Indian head coach Ravi Shastri said he did not regret organizing the launch of the book, which was widely seen as the reason for a COVID-19 outbreak that forced the cancellation of the fifth test against England to Manchester. Shastri, field coach R Sridhar, bowling coach Bharath Arun and physiotherapist Nitin Patel were found infected during the oval test and when junior physiotherapist Yogesh Parmar tested positive before the fifth test in Manchester , the match was controversially called off with India at the top of the series. 2-1.
There were reports of people not wearing masks during the event.
“I have absolutely no regrets because the people I met in this role were fabulous. And it was good for the boys to go out and meet different people rather than constantly being in their rooms, ” Shastri said in an interview with ‘The Guardian’.
In the Oval Test, you climbed stairs used by 5,000 people. So point the finger at the launch of a book? ” He asked.
“ … but I wasn’t worried because the incubation probably takes weeks. There were around 250 people there and no one got COVID from this holiday. Speaking about his time in isolation, Shastri said: ‘It was funny because in my 10 days I had no symptoms other than a little sore throat. I never had a temperature and my oxygen level was 99% all the time.
” I did not take any medication during the 10 days of my isolation, not a single paracetamol. I say to the guys, “Once you get a double bite, it’s one hell of a 10 day flu.” That’s it. ” The book’s launch garnered even more attention after the fifth test was canceled, with the outcome of the series not yet decided.
When asked if he became the scapegoat as a result of the abandoned test, Shastri said the truth was different.
“ I didn’t get it when my book launched because it was on the 31st (August) and I tested positive on the 3rd September. It can’t happen in three days. I think I got it in Leeds. England opened on July 19 and suddenly the hotels were back, the elevators were back. No restrictions. ” Shastri said he was not involved in the decision not to play the Manchester test as he isolated himself in London. He also did not discuss the matter with the players.
”No. I didn’t know who got it. I didn’t know (the junior physiotherapist) suddenly had it and I tested positive. He has physically treated five or six players. I think that’s where the problem started. We knew the incubation period meant someone could get it in the middle (of the Test).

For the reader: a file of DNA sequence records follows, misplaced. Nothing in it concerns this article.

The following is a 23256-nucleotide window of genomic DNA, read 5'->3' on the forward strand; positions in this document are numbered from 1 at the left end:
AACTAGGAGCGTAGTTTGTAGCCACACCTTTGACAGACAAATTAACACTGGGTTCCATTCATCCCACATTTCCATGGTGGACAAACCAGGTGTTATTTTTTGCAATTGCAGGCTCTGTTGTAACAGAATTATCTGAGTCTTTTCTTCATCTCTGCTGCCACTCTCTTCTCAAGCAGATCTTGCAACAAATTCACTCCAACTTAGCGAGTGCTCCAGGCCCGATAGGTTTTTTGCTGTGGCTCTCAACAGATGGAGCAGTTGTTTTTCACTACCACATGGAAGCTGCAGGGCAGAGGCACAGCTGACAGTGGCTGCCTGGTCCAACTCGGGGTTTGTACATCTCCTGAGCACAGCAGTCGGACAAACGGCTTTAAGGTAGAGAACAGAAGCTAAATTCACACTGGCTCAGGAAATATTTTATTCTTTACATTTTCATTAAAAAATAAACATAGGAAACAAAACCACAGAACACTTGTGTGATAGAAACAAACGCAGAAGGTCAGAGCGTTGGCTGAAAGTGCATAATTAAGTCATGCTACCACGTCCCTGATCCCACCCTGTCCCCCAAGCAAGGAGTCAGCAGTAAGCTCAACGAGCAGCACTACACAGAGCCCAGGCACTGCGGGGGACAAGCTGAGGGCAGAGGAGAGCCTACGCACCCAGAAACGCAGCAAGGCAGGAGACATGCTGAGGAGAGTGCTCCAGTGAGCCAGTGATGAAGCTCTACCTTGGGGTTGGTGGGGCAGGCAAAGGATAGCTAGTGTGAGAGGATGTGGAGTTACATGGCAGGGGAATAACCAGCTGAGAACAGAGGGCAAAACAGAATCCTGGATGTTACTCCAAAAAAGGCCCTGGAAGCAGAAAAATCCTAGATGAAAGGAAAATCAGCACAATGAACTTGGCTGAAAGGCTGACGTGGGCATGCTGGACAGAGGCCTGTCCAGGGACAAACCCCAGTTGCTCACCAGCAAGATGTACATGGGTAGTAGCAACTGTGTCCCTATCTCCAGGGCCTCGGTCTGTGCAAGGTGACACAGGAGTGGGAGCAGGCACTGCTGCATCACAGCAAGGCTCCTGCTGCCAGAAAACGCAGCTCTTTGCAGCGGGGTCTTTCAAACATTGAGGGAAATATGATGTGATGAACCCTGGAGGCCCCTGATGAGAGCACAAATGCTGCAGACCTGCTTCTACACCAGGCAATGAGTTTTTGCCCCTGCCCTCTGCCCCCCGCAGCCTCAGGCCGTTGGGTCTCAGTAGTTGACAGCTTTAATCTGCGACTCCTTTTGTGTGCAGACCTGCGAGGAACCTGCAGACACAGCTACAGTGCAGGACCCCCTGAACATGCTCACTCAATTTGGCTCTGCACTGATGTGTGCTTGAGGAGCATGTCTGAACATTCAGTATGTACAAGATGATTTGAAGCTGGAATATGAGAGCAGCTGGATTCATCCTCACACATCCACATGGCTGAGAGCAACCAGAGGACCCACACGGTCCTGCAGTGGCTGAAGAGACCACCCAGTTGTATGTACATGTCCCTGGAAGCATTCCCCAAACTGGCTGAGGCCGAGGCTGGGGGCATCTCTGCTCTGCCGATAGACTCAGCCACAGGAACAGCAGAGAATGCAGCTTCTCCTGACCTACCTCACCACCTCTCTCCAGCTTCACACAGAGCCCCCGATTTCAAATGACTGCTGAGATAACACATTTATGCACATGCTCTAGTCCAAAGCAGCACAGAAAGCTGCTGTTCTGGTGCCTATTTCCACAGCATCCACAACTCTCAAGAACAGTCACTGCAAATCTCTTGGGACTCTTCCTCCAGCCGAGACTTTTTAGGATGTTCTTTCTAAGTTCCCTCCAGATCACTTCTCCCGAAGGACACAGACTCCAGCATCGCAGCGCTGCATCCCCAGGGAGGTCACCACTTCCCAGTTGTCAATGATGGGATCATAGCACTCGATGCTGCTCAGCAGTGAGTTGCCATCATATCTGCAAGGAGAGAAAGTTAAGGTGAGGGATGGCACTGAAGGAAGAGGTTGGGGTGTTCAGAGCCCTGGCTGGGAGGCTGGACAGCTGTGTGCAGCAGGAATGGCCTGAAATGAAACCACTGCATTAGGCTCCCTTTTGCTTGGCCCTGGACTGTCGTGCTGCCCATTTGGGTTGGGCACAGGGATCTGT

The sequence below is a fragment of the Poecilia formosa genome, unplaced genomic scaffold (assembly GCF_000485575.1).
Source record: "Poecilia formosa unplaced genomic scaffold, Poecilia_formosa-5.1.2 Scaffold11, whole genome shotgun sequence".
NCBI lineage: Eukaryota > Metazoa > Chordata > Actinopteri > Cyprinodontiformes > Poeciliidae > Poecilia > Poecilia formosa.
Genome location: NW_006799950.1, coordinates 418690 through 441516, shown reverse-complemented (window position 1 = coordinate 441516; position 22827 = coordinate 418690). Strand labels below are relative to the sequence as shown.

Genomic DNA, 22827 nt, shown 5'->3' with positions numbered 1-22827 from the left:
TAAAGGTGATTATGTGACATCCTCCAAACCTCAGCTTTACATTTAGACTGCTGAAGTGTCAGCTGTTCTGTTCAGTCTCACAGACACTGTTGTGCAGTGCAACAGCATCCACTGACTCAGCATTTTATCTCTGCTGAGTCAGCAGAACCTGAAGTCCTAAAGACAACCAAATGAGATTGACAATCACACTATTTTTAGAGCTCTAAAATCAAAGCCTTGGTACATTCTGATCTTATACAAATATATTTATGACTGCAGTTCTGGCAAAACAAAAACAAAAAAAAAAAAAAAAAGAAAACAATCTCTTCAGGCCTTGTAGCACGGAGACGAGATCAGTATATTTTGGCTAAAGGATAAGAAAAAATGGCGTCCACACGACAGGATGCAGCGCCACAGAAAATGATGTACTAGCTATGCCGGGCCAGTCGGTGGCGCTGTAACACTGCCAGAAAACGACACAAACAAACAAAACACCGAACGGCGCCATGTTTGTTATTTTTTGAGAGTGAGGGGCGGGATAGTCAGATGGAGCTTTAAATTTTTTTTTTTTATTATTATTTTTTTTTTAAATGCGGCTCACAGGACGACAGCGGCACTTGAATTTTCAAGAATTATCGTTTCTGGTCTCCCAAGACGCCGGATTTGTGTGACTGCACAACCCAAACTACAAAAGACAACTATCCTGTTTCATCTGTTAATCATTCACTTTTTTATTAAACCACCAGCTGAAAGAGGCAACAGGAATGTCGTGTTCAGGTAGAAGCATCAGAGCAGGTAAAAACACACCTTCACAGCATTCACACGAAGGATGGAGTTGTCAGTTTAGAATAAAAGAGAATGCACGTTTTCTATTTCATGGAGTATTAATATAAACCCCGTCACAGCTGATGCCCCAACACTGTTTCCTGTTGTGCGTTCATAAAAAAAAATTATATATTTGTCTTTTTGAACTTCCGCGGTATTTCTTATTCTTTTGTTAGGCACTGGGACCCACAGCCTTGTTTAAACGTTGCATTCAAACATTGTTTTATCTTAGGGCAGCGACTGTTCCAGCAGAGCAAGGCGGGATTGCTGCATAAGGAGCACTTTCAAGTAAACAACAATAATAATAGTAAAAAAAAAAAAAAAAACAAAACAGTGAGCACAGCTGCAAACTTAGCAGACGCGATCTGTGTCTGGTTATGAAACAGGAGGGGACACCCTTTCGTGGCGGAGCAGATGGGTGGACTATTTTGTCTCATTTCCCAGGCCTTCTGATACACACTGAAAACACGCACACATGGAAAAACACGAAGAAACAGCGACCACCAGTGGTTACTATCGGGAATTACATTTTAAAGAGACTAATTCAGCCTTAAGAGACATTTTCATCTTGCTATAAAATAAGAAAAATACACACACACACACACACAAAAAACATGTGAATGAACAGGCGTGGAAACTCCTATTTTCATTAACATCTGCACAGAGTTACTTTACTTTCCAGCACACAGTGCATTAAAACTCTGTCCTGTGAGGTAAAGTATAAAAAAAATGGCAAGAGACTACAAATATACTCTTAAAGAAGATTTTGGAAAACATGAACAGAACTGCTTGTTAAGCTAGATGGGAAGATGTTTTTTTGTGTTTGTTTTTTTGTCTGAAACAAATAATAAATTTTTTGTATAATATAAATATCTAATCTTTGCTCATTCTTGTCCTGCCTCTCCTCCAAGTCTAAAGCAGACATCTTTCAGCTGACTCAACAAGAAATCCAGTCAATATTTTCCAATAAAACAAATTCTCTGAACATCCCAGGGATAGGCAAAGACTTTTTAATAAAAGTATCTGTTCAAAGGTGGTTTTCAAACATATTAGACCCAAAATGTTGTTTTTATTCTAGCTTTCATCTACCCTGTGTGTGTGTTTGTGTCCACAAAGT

“A lot of the players had their families there. So it has become a situation where you don’t know what this player is thinking about. He’s got a young kid, you know, he’s got to be thinking about them. It was a bit, I would say, tricky. ”Shastri is also confident that the BCCI and the ECB will settle the outcome of the series amicably.
“The ECB has been exceptional and its relationship with Indian cricket is great. People talk about money, but I can guarantee that the ECB will pay the entire amount with interest.
“I’m not sure if this is a standalone test next year or if they give them two more T20 games, but the ECB won’t lose a dime because of the relationship that exists. In 2008 when we had the (terrorist) explosion in Mumbai, England came back and played the test. We don’t forget that. ” Bilateral T20s should be reduced, watch football: =============================== == Shastri is also convinced that the bilateral T20 series should be reduced to facilitate the relentless international calendar.
“I would like to see less and less two-sided T20 cricket. Watch football. You have the Premier League, the Spanish League, the Italian League, the German League. They all meet (for the Champions League). There are few bilateral (friendly) soccer balls now.
“National teams only play for the World Cup or World Cup qualifiers (and other major tournaments like the European Championships, Copa America and Africa Cup of Nations).” He said said skipper Virat Kohli and other Indian players also share his point of view. on the subject.
They all believe the same. There is enough cricket franchise. It works. But what is the point of the bilateral? In my seven years with this Indian team, I can’t remember a single white ball game. If you win a World Cup final you will remember it and it is the only thing I have left as a coach.
” I don’t remember a single game (white ball). Test the matches? I remember every bullet. All. But the volume is too loud. We beat Australia 3-0 in the T20 series. We beat New Zealand 5-0 in New Zealand. We do not care? But beat Australia in a two-test round in Australia? Win tests in England? I remember. Cricket boards like to organize white ball matches because it generates more income, but Shastri believes that a good balance can be maintained.
Money is important because it can be invested at the grassroots. The best players always want to play Test Match cricket but, apart from England and Australia, very few countries make any money from it.
“In India, it’s starting to pick up speed because of the way India is playing. We are aiming for victory because the cricket test is the ultimate, ” added Shastri.
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